4. If the warrant is a legal warrant there must be the consequences. On the other hand, if the warrant is a legal warrant within the jurisdiction of the Munsif to make, then it is clear enough that the civil Court peon must be entitled to the special protection given by Section 225-B and Section 353, I. P.C.
5. Now, prima facie, it will be observed that there was no obstruction to the peon doing anything except arresting Rajani So the matter which we have to consider is the validity of the warrant of arrest. It can not be disputed that in this case the Munsif had jurisdiction, notwithstanding that the case came under Rule 22, Order 21, Civil P.C., to issue a warrant for Rajani's arrest forthwith and it appears to me to be settled law now by the case) to what I have already referred that the mere fact that the Munsif is directed to record his reasons cannot make his act entirely invalid solely because of his omission so to record. In the present case, as a matter of fact, there was what the Munsif in his order calls a 'special petition' giving special grounds for holding that the processes would be useless if the judgment-debtor got any notice of the intention to arrest him before the actual arrest took place; and, if the substance of the matter alone is looked at, it would certainly seem clear enough that the Munsif was acting on the reasons given in the petition. However, if the question be whether the mere absence to record reasons makes the war-rant bad, speaking for myself, I should answer that question confidently in the negative, and I think the Full Bench case to which I have referred is an authority in support of that view. However, the application made by the accused before us is not grounded upon that circumstance. What Mr. Taluqdar contends is that, if the power given in Sub-rule (2), Rule 22, Civil P.C., was meant to be acted on at all, then no notice under Rule 22' would have issued to the judgment-debtor. In the same way he says that, if you issue a notice to show cause why the judgment-debtor should not be arrested, you cannot in the same breath issue a warrant of arrest and that the issuing of the notice to show cause makes bad* the issue of the warrant. In my judgment, neither of these contentions, although they are deserving of careful consideration, is correct. I think it quite obvious that the Munsif here did intend to exercise his powers under Sub-rule (2), Rule 22. He might have a muddled idea that, while he could arrest this man without giving him notice under Rule 22, he might not be minded to take any further steps in execution without giving him such a formal notice. Again, he might have thought that, when the man came before him, a notice to show cause why he should not be arrested would be in effect a notice to show cause why he should not be further detained. I think on the facts the probability is that the Munsif simply accepted the muddled suggestion of the decree-holder's pleader in the petition that it would do no harm to issue all the three processes straight way, but one thing is reasonably clear to me : viz., that it was drawn to his attention, that he had the right to issue the warrant at once, a right which was to his knowledge based upon his power to dispense for the time being, at all events with the ordinary provisions of Order 21, Rule 22. In these circumstances, I am not prepared to hold that this warrant was an illegal warrant; and, that being so, I am of opinion that it cannot be maintained that the peon in executing it was committing trespass or that he was disentitled to rely upon the sections under which these petitioners have been convicted.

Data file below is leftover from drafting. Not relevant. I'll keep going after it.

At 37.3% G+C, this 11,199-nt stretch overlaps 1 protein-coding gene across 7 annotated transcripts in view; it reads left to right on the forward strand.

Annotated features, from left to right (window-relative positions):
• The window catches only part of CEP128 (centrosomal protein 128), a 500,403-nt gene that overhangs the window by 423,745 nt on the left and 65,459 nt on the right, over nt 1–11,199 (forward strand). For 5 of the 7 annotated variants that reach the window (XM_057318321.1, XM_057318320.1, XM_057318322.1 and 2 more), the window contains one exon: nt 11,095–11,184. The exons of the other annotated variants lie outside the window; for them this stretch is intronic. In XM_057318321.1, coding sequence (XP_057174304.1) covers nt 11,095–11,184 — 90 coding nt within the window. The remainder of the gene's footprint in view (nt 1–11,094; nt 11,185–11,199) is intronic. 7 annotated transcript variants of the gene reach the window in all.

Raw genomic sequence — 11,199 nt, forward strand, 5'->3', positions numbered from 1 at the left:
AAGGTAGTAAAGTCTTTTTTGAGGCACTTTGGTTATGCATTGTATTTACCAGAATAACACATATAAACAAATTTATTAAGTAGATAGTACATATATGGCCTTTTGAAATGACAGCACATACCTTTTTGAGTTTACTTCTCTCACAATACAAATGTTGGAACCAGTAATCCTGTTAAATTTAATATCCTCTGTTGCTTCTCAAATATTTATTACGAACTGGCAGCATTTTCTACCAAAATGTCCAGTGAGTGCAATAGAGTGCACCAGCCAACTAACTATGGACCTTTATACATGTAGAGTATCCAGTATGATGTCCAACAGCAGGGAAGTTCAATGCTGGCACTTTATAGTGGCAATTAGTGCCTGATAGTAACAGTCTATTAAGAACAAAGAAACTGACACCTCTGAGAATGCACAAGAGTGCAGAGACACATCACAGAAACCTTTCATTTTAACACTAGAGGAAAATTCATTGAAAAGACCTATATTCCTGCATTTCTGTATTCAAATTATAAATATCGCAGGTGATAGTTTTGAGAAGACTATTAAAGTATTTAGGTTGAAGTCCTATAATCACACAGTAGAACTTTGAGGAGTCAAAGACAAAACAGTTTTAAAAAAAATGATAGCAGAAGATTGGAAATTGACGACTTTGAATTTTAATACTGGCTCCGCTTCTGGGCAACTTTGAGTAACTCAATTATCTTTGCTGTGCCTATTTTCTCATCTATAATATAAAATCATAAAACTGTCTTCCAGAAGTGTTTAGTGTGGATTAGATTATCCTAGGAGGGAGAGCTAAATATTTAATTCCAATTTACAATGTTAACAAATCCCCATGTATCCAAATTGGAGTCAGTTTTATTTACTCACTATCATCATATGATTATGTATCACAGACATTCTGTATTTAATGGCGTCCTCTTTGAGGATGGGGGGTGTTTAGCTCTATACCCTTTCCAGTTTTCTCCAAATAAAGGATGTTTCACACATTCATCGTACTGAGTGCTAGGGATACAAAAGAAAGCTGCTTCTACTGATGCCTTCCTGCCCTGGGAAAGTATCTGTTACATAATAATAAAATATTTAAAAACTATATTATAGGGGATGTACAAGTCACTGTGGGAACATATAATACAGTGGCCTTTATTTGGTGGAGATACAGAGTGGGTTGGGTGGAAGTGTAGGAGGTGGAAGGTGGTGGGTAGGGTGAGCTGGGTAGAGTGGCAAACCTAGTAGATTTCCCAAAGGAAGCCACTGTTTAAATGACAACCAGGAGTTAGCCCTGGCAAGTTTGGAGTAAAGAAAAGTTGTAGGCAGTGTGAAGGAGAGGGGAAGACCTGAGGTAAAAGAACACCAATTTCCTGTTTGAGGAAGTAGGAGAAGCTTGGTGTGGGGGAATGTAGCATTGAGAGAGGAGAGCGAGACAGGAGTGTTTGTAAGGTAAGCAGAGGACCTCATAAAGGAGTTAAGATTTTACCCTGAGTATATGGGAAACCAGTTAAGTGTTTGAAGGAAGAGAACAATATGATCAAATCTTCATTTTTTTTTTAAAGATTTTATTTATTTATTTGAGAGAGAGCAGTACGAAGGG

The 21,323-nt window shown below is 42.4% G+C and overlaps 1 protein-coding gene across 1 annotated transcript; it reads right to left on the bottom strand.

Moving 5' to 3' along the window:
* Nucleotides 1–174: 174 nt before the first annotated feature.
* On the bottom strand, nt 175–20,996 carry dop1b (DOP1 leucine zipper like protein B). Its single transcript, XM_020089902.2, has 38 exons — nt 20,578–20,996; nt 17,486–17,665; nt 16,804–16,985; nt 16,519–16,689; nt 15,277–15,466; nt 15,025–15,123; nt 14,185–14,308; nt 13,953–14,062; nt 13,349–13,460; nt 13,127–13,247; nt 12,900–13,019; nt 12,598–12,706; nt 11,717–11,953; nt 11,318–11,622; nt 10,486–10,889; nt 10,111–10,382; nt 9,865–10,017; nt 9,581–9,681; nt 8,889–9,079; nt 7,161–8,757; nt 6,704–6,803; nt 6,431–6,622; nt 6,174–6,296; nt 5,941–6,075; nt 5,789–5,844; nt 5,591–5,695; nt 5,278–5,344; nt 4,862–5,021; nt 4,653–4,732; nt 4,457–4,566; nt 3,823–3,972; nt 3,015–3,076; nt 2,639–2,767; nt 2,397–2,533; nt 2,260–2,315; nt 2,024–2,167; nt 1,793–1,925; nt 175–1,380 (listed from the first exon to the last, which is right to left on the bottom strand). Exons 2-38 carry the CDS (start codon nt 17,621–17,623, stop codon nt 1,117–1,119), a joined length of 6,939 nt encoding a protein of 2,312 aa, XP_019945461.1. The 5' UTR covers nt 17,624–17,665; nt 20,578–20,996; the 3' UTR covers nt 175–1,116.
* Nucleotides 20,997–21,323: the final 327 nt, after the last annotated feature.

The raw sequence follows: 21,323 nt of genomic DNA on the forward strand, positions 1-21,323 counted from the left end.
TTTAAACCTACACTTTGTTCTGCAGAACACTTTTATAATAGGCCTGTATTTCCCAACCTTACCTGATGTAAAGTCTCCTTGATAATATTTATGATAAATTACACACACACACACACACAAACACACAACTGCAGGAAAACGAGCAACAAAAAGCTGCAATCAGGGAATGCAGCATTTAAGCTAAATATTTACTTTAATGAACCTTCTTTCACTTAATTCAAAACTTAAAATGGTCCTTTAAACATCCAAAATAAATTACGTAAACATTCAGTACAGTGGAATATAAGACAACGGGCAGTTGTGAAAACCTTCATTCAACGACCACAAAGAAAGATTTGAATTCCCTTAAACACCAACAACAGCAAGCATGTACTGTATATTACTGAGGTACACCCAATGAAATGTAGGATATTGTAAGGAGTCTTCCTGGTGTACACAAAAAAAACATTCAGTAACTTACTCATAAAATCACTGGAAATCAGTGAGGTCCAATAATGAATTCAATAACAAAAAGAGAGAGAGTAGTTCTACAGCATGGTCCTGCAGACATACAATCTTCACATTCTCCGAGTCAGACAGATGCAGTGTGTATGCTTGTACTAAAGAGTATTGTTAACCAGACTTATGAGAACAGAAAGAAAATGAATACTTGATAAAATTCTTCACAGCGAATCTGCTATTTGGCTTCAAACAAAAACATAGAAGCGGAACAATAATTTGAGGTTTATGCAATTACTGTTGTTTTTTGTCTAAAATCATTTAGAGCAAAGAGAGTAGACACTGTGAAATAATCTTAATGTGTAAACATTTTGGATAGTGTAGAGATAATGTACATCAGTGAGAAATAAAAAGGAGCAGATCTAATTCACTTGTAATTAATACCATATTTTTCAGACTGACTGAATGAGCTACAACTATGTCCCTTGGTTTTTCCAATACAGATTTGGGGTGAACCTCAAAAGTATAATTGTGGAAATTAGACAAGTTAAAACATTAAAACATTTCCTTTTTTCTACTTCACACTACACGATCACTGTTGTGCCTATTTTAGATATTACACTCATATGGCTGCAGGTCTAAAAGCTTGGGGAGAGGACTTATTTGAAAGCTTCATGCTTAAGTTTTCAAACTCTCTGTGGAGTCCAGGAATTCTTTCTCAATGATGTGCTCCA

6. For these reasons I think this Rule should be discharged.
7. The petitioners must now surrender to their bail and serve out the remainder of the sentence imposed upon them.
8. I agree.